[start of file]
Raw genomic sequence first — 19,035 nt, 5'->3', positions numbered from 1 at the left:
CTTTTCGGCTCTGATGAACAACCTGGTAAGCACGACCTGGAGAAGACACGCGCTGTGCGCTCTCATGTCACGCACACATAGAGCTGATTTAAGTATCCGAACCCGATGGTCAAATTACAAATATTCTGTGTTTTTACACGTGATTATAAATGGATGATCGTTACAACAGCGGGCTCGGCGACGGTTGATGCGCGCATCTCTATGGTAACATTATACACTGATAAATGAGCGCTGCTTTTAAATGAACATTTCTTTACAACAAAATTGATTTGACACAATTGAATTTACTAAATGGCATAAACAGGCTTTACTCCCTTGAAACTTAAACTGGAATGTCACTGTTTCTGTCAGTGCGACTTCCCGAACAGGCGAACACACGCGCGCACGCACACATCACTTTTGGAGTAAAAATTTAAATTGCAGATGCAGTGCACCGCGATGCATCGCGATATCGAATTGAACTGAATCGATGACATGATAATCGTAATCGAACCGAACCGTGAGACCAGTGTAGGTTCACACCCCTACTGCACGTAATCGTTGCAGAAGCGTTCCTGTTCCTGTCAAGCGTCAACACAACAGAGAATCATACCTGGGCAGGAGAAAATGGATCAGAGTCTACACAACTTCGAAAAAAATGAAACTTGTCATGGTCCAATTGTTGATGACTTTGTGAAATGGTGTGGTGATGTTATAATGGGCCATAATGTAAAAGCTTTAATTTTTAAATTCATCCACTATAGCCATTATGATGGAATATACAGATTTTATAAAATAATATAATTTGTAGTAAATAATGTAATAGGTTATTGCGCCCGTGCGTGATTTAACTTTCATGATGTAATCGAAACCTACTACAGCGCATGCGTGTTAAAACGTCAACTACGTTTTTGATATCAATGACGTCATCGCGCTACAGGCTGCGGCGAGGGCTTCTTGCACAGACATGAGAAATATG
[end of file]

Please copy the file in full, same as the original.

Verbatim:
Raw genomic sequence first — 19,035 nt, 5'->3', positions numbered from 1 at the left:
CTTTTCGGCTCTGATGAACAACCTGGTAAGCACGACCTGGAGAAGACACGCGCTGTGCGCTCTCATGTCACGCACACATAGAGCTGATTTAAGTATCCGAACCCGATGGTCAAATTACAAATATTCTGTGTTTTTACACGTGATTATAAATGGATGATCGTTACAACAGCGGGCTCGGCGACGGTTGATGCGCGCATCTCTATGGTAACATTATACACTGATAAATGAGCGCTGCTTTTAAATGAACATTTCTTTACAACAAAATTGATTTGACACAATTGAATTTACTAAATGGCATAAACAGGCTTTACTCCCTTGAAACTTAAACTGGAATGTCACTGTTTCTGTCAGTGCGACTTCCCGAACAGGCGAACACACGCGCGCACGCACACATCACTTTTGGAGTAAAAATTTAAATTGCAGATGCAGTGCACCGCGATGCATCGCGATATCGAATTGAACTGAATCGATGACATGATAATCGTAATCGAACCGAACCGTGAGACCAGTGTAGGTTCACACCCCTACTGCACGTAATCGTTGCAGAAGCGTTCCTGTTCCTGTCAAGCGTCAACACAACAGAGAATCATACCTGGGCAGGAGAAAATGGATCAGAGTCTACACAACTTCGAAAAAAATGAAACTTGTCATGGTCCAATTGTTGATGACTTTGTGAAATGGTGTGGTGATGTTATAATGGGCCATAATGTAAAAGCTTTAATTTTTAAATTCATCCACTATAGCCATTATGATGGAATATACAGATTTTATAAAATAATATAATTTGTAGTAAATAATGTAATAGGTTATTGCGCCCGTGCGTGATTTAACTTTCATGATGTAATCGAAACCTACTACAGCGCATGCGTGTTAAAACGTCAACTACGTTTTTGATATCAATGACGTCATCGCGCTACAGGCTGCGGCGAGGGCTTCTTGCACAGACATGAGAAATATG